Current issue: 57(2)
Under compilation: 57(3)
Silva Fennica issue 52 includes presentations held in professional development courses, arranged for foresters working in public administration in 1938. The presentations focus on practical issues in forest management and administration, especially in regional level. The education was arranged by Forest Service.
This presentation describes the history of road transport of timber in Finland and discusses its significance and potential to forestry in the state forests.
The principal method of transporting timber for long distances in Finland is floating. It is supplemented in the principal forest districts by transport in ships, by rail and lorries. However, in north-eastern and northern parts of the country the main water systems flow into Arctic Ocean, and floating cannot be used to transport timber. The area does not have railroad and road network is sparse. The poor accessibility has hindered the use of forest in the area. A division of the Tuntsa-Oulanka and Arctic Ocean water system area into supply areas is presented.
The PDF includes a summary in English.
The length of drivable water courses in Finland was about 43,800 km in 1936, while the length of the water courses used by the floating associations was 12,467 km. The aim of the survey was to study the volume of timber in private (or separate) floating and co-operative floating operated by the floating associations in Lake Saimaa water system, and how floating was administrated in the area.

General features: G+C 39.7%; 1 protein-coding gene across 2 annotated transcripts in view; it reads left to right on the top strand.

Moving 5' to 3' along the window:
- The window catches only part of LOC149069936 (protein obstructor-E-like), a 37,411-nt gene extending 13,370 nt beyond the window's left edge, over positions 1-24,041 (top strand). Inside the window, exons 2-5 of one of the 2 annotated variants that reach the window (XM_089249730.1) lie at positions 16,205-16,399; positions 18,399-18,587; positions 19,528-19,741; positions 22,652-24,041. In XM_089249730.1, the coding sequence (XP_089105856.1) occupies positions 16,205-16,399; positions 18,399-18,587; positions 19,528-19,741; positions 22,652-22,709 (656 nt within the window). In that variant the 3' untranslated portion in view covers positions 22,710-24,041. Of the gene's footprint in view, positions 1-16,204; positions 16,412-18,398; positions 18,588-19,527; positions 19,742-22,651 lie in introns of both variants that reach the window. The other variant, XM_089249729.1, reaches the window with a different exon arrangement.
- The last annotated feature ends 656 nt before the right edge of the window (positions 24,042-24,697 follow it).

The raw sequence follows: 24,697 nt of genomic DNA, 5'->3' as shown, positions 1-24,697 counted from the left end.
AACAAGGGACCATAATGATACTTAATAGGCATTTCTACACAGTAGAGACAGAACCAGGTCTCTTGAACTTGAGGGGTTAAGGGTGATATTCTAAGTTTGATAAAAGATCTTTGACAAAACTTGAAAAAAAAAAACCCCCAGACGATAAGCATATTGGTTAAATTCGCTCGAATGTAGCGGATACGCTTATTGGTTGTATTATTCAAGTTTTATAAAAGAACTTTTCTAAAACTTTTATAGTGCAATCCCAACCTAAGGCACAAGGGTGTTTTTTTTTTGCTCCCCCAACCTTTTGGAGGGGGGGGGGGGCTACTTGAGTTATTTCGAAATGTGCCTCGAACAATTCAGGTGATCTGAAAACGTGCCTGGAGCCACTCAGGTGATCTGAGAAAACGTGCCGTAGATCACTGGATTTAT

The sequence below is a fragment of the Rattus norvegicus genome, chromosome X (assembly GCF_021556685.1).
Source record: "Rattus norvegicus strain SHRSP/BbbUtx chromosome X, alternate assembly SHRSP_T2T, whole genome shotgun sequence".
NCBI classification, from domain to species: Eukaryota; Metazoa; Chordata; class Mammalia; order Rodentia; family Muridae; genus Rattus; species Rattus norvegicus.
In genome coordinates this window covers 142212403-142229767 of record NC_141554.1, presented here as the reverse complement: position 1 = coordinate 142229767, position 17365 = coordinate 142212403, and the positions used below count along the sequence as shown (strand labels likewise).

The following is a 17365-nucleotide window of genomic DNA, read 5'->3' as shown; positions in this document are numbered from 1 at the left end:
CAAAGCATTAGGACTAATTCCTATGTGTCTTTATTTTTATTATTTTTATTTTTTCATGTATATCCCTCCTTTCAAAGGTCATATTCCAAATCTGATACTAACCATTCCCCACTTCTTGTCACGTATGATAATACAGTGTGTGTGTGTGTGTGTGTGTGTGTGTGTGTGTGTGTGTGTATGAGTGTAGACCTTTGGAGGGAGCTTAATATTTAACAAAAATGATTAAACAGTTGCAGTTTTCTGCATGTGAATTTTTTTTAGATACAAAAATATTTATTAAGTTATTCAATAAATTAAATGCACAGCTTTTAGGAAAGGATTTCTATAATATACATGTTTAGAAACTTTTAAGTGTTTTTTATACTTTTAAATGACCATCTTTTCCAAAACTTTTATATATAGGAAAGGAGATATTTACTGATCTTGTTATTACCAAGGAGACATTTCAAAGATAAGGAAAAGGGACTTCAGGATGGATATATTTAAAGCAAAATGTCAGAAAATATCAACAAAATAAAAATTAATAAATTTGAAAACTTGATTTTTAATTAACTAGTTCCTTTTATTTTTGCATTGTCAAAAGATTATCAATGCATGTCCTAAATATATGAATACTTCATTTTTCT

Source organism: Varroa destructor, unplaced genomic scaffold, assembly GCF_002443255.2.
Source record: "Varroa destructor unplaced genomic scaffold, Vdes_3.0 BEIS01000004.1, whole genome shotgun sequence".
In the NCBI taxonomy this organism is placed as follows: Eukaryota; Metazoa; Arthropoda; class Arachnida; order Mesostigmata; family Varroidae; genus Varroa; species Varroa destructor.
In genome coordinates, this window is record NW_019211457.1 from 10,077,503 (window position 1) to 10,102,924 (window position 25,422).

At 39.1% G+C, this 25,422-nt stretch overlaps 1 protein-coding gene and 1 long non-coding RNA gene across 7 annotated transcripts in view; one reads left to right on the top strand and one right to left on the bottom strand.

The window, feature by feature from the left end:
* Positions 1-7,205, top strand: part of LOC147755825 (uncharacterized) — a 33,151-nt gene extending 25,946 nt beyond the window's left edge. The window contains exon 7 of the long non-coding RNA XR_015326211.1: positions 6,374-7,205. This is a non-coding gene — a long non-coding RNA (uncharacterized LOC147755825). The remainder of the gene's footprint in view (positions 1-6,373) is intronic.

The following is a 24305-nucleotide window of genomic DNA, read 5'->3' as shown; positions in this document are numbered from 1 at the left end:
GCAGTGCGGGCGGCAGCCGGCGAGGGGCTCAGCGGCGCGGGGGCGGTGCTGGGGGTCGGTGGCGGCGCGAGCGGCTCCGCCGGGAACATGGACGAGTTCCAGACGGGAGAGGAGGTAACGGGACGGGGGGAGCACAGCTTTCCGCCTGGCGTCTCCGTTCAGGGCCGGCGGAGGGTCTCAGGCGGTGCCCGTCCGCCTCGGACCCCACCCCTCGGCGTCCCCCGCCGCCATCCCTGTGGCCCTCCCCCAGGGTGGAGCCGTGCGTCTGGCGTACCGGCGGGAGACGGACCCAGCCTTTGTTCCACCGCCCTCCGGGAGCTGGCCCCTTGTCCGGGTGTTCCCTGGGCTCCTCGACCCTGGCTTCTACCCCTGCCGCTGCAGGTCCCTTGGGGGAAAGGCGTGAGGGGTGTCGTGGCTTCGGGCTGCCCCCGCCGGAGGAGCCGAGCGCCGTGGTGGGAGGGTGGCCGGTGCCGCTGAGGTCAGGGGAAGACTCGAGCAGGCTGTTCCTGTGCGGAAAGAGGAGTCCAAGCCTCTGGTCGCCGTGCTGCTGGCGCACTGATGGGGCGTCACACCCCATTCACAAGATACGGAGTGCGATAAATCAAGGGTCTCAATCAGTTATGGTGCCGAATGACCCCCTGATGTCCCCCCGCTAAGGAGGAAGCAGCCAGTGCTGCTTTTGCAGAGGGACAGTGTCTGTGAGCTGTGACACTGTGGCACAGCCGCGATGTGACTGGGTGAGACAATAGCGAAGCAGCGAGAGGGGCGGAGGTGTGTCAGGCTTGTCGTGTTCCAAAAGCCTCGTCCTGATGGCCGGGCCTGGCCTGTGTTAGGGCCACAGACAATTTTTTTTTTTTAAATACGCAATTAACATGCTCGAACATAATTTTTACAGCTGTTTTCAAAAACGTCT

According to the study, the floating channels of the area are in good condition. Floating of timber in rafts is common in Lake Saimaa water system. The proportion of co-operative floating is smaller than in the other major water systems in Finland, and the administration of floating is, therefore, unusual. The reason for this is the nature of the water system, the wood procurement policy of the industry, the disinterest of the private forest owners towards organized floating, and the way the authorities apply the Water Rights Act. The present system is beneficial to the forest companies that float big quantities of timber, but increase of co-operative floating would avail the small and medium industry and floaters, wood selling forest owners and the workforce.
The PDF includes a summary in German.